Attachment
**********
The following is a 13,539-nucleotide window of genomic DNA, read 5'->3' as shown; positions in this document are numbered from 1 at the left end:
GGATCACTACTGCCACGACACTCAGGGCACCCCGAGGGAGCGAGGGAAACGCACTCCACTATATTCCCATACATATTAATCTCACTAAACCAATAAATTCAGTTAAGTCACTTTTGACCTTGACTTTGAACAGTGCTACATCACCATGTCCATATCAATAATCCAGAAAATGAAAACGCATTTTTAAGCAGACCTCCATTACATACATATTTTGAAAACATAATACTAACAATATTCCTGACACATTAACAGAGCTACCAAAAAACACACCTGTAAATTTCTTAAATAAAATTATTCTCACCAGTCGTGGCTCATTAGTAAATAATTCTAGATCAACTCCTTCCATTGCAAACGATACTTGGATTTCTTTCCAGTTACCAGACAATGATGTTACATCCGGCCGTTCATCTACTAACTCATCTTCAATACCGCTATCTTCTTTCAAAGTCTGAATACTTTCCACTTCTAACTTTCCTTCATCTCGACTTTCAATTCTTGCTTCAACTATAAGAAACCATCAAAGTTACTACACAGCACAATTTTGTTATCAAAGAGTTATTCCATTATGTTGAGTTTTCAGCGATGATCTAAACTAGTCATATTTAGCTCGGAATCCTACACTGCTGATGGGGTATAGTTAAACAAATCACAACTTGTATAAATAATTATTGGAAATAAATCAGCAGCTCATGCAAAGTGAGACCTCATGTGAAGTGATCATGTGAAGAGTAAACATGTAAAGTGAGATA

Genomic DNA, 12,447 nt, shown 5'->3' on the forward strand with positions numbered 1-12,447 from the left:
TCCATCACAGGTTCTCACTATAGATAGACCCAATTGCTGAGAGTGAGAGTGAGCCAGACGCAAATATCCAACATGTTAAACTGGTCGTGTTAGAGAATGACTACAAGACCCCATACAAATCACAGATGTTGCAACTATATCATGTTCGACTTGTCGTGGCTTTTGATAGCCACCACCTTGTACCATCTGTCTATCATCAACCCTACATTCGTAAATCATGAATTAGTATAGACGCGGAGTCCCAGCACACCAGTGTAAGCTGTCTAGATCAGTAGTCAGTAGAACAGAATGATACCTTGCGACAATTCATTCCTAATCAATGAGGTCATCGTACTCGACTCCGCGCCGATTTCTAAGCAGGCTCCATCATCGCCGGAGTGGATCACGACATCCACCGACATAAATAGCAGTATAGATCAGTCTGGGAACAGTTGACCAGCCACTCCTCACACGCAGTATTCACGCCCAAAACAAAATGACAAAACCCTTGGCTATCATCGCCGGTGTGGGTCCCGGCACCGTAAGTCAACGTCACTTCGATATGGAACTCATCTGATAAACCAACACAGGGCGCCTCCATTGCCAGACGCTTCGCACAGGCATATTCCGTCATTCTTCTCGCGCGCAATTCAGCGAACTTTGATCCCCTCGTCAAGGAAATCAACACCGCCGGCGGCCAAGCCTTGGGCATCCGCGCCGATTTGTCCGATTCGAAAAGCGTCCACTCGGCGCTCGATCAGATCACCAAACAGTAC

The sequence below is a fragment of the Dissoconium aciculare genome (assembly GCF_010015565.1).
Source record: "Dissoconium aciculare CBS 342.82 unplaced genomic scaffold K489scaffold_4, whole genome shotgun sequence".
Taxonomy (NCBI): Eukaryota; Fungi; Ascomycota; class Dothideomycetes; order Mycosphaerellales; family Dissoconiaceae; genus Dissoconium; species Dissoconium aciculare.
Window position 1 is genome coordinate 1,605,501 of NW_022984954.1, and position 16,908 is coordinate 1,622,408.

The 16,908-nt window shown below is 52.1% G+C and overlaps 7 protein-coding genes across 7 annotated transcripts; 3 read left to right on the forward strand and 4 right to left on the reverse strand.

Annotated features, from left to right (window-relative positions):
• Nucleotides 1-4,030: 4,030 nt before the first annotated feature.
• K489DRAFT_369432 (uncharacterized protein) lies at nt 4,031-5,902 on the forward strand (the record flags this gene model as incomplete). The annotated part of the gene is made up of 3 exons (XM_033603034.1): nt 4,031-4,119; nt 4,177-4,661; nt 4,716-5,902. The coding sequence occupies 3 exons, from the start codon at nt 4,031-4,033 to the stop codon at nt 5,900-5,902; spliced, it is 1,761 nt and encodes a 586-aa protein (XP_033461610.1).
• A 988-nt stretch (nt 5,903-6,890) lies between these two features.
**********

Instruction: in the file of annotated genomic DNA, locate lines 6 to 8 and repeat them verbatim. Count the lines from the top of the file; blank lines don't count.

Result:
Source record: "Dissoconium aciculare CBS 342.82 unplaced genomic scaffold K489scaffold_4, whole genome shotgun sequence".
Taxonomy (NCBI): Eukaryota; Fungi; Ascomycota; class Dothideomycetes; order Mycosphaerellales; family Dissoconiaceae; genus Dissoconium; species Dissoconium aciculare.
Window position 1 is genome coordinate 1,605,501 of NW_022984954.1, and position 16,908 is coordinate 1,622,408.